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  4. Good points. I always have writing tools with me wherever I go.

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  5. Great info! I like the idea of using a carpenter's pencil. A much better idea than the standard #2 pencil in my BOB - I'll be sure to switch that out tomorrow. For the eraser, I prefer a Kneaded Rubber Eraser so that you can re-use it (self cleaning). As opposed to the Pink Pearl Eraser that disappears little by little after each use. Here's what I'm talking about: http://www.dickblick.com/products/design-kneaded-rubber-erasers/

    Thanks!

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  6. Try including a drag in your kit. They're made of hard plastic, light, and one person can easily drag large game, and injured compadre, and yes... much more firewood than you could using your pack frame. Weight is about 2 lbs. You can find them at any sporting goods supply or military supply online. The military uses them alot. They started as a drag for large game.

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  7. A good stout stick! This is easy to procure in almost any environment, and very, very useful.

    My favourite is about 1 inch average thickness, made of peeled poplar, cut from a tight stand on my own land. It is strong enough to use as a club if necessary, and is well understood by most critters, domestic or otherwise. Also, its good to have one traversing rough terrain, and it can be used in all sorts of different ways for carrying.

    I prefer one about up to my solar plexus.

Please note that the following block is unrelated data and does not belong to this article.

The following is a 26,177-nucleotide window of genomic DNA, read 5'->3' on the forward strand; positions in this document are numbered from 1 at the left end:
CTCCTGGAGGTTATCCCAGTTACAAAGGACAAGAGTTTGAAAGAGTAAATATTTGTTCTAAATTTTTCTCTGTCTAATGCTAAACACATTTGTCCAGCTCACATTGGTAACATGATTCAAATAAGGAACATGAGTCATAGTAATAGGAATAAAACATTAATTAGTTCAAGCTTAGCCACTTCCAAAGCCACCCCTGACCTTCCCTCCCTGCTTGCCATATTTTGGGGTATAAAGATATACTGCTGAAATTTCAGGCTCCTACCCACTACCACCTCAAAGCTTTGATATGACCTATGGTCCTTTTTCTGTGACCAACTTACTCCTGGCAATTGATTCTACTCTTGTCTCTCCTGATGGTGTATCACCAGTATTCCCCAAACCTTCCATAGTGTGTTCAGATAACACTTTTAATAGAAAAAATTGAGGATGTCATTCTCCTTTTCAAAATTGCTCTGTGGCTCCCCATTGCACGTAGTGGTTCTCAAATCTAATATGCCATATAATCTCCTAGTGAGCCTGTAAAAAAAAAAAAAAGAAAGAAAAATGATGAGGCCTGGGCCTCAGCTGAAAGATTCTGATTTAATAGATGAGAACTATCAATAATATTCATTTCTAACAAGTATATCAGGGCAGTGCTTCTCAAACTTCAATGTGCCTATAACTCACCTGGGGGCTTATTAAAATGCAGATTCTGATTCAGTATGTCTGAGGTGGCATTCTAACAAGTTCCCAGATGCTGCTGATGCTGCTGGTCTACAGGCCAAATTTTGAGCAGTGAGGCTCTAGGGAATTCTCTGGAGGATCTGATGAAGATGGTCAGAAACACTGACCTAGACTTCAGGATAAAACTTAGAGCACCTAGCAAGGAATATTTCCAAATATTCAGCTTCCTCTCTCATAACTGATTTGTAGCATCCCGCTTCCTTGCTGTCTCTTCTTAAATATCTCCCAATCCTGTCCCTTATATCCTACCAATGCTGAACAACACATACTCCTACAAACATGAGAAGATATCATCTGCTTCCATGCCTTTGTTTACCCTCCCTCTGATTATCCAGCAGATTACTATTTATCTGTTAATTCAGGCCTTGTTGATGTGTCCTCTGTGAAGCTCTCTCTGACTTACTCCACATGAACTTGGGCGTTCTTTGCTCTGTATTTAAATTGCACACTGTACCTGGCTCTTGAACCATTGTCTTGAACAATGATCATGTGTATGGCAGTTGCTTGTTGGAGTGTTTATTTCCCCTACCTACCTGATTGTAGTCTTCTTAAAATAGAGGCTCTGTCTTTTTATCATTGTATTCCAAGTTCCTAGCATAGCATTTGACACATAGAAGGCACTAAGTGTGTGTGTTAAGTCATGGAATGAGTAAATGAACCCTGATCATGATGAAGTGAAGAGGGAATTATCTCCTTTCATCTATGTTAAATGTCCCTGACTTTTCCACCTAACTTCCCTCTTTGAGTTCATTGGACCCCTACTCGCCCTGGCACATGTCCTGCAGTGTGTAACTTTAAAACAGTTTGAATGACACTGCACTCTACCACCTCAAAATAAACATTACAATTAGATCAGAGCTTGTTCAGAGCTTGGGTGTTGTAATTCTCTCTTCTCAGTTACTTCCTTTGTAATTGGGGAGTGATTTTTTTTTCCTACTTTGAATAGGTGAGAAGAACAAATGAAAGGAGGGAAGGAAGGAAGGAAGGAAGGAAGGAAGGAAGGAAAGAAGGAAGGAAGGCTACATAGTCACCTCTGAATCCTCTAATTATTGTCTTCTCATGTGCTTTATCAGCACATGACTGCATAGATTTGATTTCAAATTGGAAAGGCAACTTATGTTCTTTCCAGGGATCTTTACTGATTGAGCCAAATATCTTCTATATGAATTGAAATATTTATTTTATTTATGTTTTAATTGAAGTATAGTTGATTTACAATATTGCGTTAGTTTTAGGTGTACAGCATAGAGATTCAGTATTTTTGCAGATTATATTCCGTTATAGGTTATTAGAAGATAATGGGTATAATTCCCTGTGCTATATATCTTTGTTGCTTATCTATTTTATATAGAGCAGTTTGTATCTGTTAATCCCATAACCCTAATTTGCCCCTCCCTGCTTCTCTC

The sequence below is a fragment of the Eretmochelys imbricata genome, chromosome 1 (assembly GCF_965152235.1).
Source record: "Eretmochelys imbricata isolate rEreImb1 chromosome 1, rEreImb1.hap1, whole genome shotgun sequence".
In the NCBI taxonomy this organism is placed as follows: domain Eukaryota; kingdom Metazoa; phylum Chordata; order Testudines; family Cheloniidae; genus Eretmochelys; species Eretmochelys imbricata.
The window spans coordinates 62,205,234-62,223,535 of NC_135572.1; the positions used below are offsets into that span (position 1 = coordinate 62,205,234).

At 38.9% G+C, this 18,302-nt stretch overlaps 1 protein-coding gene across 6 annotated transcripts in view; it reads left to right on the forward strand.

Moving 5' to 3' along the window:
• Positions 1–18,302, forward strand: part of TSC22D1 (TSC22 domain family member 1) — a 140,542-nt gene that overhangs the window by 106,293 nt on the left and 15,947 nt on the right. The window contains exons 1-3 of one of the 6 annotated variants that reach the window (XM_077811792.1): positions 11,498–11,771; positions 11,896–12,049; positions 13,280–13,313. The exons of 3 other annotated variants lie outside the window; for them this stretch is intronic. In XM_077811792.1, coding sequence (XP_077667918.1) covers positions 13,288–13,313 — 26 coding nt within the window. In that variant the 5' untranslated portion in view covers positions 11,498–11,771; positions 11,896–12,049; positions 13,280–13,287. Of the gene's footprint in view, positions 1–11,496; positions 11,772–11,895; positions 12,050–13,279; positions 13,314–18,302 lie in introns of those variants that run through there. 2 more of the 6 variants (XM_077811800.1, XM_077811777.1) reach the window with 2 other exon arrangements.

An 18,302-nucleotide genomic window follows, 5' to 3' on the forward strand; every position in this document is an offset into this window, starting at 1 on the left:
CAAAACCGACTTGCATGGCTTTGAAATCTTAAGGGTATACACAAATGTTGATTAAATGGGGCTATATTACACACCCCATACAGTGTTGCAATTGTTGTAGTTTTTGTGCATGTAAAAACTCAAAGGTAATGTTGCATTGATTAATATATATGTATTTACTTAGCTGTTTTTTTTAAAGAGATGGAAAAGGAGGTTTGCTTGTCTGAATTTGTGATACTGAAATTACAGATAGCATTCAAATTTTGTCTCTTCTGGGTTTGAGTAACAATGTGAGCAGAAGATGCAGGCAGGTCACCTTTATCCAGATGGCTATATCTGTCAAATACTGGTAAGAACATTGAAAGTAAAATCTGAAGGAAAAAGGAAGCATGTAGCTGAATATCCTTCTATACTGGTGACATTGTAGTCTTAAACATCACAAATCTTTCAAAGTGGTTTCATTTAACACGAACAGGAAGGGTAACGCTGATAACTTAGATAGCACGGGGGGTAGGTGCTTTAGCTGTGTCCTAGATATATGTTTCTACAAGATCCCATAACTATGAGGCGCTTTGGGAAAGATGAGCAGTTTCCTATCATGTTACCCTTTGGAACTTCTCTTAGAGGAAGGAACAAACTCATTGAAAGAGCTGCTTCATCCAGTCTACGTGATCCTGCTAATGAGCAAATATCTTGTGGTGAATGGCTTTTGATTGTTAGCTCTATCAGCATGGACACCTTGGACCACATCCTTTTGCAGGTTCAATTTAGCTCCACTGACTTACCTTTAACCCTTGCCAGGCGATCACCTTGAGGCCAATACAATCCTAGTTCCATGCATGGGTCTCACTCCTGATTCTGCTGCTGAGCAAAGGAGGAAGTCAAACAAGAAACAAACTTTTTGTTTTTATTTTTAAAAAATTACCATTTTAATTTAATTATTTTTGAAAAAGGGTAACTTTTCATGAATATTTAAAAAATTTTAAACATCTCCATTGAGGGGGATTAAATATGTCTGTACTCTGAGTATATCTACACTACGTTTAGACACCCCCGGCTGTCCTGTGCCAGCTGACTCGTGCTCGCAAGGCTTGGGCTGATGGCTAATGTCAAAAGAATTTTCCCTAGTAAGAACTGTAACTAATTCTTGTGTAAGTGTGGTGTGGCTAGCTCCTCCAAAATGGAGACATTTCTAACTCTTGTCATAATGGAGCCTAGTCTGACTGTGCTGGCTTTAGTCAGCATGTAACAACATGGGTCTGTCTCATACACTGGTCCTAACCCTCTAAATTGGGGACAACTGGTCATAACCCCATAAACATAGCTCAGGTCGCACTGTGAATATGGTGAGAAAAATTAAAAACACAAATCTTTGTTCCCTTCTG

The dogs in my rural subdivision are much more respectful than they used to be, and I've never hit one.

    Also, who would take away a person's walking stick? The things can be taken openly on public transit. Try that with a tacticool
    riot gun!

    Just limp a bit around the man. I'm pushing 63 and can easily get away with this.

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  8. Excellent point, Jack. I always carry and use a hiking staff when traveling in the wilderness, especially if carrying a backpack over rough terrain, fording streams and such. I have a couple of favorites I cut from hickory saplings, about 5 feet long. And they do make effective weapons.

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  9. Thanks for pointing out the usefulness of a lightweight game drag, Coloradohorseman. Though one could improvise one from natural materials, with today's lightweight but strong plastic construction carrying one along is definitely an option.

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  10. I am new to the prepper mentality, and am slowly getting myself and my family ready for anything. I have a concern about keeping food and water in my car. I live in an area that gets pretty hot in the summer, and freezing in the winter. Would these differences in temperatures not be bad for the food, water, and possibly the medicines I keep in my BOB?